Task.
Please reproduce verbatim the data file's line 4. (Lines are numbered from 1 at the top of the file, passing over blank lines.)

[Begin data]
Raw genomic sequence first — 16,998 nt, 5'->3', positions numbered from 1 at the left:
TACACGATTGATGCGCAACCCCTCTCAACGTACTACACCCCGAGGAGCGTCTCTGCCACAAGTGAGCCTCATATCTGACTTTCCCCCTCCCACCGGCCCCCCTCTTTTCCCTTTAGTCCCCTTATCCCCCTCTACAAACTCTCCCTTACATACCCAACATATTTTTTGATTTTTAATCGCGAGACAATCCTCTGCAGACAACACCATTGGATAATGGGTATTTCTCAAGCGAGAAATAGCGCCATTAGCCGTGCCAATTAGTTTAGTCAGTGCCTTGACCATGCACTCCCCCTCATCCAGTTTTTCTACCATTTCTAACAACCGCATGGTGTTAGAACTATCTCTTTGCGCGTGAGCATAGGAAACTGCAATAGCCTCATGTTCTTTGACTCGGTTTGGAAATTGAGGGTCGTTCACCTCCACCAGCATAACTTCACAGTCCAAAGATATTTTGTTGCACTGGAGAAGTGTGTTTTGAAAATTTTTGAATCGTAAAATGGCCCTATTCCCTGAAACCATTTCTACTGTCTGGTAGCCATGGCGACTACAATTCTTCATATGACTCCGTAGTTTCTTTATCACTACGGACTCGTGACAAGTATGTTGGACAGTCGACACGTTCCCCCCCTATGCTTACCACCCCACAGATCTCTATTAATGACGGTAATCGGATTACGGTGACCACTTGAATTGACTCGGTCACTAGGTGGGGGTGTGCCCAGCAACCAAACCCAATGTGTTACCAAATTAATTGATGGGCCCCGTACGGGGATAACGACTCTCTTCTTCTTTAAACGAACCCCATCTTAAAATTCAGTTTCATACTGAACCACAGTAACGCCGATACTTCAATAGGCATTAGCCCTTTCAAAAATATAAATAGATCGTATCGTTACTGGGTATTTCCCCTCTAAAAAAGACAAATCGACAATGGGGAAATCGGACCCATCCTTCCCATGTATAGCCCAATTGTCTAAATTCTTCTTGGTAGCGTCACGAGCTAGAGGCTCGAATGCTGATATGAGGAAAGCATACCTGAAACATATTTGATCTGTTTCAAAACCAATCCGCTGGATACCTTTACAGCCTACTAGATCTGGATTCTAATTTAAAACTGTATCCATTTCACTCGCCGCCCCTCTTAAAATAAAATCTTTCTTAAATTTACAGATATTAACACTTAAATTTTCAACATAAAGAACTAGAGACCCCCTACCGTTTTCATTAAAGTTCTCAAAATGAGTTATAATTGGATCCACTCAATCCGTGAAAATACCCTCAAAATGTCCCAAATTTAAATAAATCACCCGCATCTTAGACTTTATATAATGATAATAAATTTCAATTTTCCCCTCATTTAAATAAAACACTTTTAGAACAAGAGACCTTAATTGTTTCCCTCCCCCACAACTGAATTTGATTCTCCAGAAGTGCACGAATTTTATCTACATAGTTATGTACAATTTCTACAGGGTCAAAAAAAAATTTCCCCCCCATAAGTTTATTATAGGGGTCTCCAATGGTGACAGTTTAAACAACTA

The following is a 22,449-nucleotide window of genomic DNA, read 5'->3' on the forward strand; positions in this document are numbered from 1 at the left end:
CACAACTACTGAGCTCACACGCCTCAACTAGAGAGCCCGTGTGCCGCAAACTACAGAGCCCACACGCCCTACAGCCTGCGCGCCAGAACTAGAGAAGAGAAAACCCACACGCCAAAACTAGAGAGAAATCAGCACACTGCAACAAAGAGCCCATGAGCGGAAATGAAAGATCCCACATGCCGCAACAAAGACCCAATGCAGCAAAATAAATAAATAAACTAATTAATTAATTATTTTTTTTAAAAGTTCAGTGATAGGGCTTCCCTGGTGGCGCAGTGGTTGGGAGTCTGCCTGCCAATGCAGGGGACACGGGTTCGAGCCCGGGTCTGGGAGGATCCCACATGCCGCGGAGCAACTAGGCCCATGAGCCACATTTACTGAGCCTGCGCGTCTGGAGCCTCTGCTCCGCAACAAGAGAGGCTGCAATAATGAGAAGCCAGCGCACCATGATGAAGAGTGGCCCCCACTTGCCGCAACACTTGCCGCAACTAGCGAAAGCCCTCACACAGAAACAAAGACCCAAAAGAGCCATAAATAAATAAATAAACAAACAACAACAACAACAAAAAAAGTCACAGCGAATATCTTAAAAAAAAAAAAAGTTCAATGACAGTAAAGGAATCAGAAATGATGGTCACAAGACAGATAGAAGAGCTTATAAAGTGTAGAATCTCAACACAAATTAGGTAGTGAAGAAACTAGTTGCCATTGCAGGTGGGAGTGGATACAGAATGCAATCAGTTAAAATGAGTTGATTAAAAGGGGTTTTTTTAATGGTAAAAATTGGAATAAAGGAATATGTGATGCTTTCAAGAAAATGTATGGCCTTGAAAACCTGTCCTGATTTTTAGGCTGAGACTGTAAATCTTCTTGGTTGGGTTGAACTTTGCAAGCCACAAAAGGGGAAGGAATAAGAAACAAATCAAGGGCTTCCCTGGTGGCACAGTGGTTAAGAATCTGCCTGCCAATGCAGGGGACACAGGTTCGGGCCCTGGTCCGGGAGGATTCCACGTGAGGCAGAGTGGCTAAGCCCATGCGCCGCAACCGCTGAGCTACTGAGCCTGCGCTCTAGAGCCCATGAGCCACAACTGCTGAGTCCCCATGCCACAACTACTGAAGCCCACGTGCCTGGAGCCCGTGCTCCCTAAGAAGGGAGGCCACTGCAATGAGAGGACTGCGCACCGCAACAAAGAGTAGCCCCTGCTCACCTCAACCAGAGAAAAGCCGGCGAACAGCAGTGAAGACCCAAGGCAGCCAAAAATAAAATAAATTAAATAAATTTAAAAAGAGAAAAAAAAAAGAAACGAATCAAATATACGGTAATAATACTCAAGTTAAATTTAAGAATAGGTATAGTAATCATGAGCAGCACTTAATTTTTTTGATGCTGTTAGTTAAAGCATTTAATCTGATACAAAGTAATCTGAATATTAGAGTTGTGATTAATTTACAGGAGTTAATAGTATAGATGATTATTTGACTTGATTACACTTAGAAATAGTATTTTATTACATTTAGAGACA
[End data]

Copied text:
CACAACTACTGAGCTCACACGCCTCAACTAGAGAGCCCGTGTGCCGCAAACTACAGAGCCCACACGCCCTACAGCCTGCGCGCCAGAACTAGAGAAGAGAAAACCCACACGCCAAAACTAGAGAGAAATCAGCACACTGCAACAAAGAGCCCATGAGCGGAAATGAAAGATCCCACATGCCGCAACAAAGACCCAATGCAGCAAAATAAATAAATAAACTAATTAATTAATTATTTTTTTTAAAAGTTCAGTGATAGGGCTTCCCTGGTGGCGCAGTGGTTGGGAGTCTGCCTGCCAATGCAGGGGACACGGGTTCGAGCCCGGGTCTGGGAGGATCCCACATGCCGCGGAGCAACTAGGCCCATGAGCCACATTTACTGAGCCTGCGCGTCTGGAGCCTCTGCTCCGCAACAAGAGAGGCTGCAATAATGAGAAGCCAGCGCACCATGATGAAGAGTGGCCCCCACTTGCCGCAACACTTGCCGCAACTAGCGAAAGCCCTCACACAGAAACAAAGACCCAAAAGAGCCATAAATAAATAAATAAACAAACAACAACAACAACAAAAAAAGTCACAGCGAATATCTTAAAAAAAAAAAAAGTTCAATGACAGTAAAGGAATCAGAAATGATGGTCACAAGACAGATAGAAGAGCTTATAAAGTGTAGAATCTCAACACAAATTAGGTAGTGAAGAAACTAGTTGCCATTGCAGGTGGGAGTGGATACAGAATGCAATCAGTTAAAATGAGTTGATTAAAAGGGGTTTTTTTAATGGTAAAAATTGGAATAAAGGAATATGTGATGCTTTCAAGAAAATGTATGGCCTTGAAAACCTGTCCTGATTTTTAGGCTGAGACTGTAAATCTTCTTGGTTGGGTTGAACTTTGCAAGCCACAAAAGGGGAAGGAATAAGAAACAAATCAAGGGCTTCCCTGGTGGCACAGTGGTTAAGAATCTGCCTGCCAATGCAGGGGACACAGGTTCGGGCCCTGGTCCGGGAGGATTCCACGTGAGGCAGAGTGGCTAAGCCCATGCGCCGCAACCGCTGAGCTACTGAGCCTGCGCTCTAGAGCCCATGAGCCACAACTGCTGAGTCCCCATGCCACAACTACTGAAGCCCACGTGCCTGGAGCCCGTGCTCCCTAAGAAGGGAGGCCACTGCAATGAGAGGACTGCGCACCGCAACAAAGAGTAGCCCCTGCTCACCTCAACCAGAGAAAAGCCGGCGAACAGCAGTGAAGACCCAAGGCAGCCAAAAATAAAATAAATTAAATAAATTTAAAAAGAGAAAAAAAAAAGAAACGAATCAAATATACGGTAATAATACTCAAGTTAAATTTAAGAATAGGTATAGTAATCATGAGCAGCACTTAATTTTTTTGATGCTGTTAGTTAAAGCATTTAATCTGATACAAAGTAATCTGAATATTAGAGTTGTGATTAATTTACAGGAGTTAATAGTATAGATGATTATTTGACTTGATTACACTTAGAAATAGTATTTTATTACATTTAGAGACA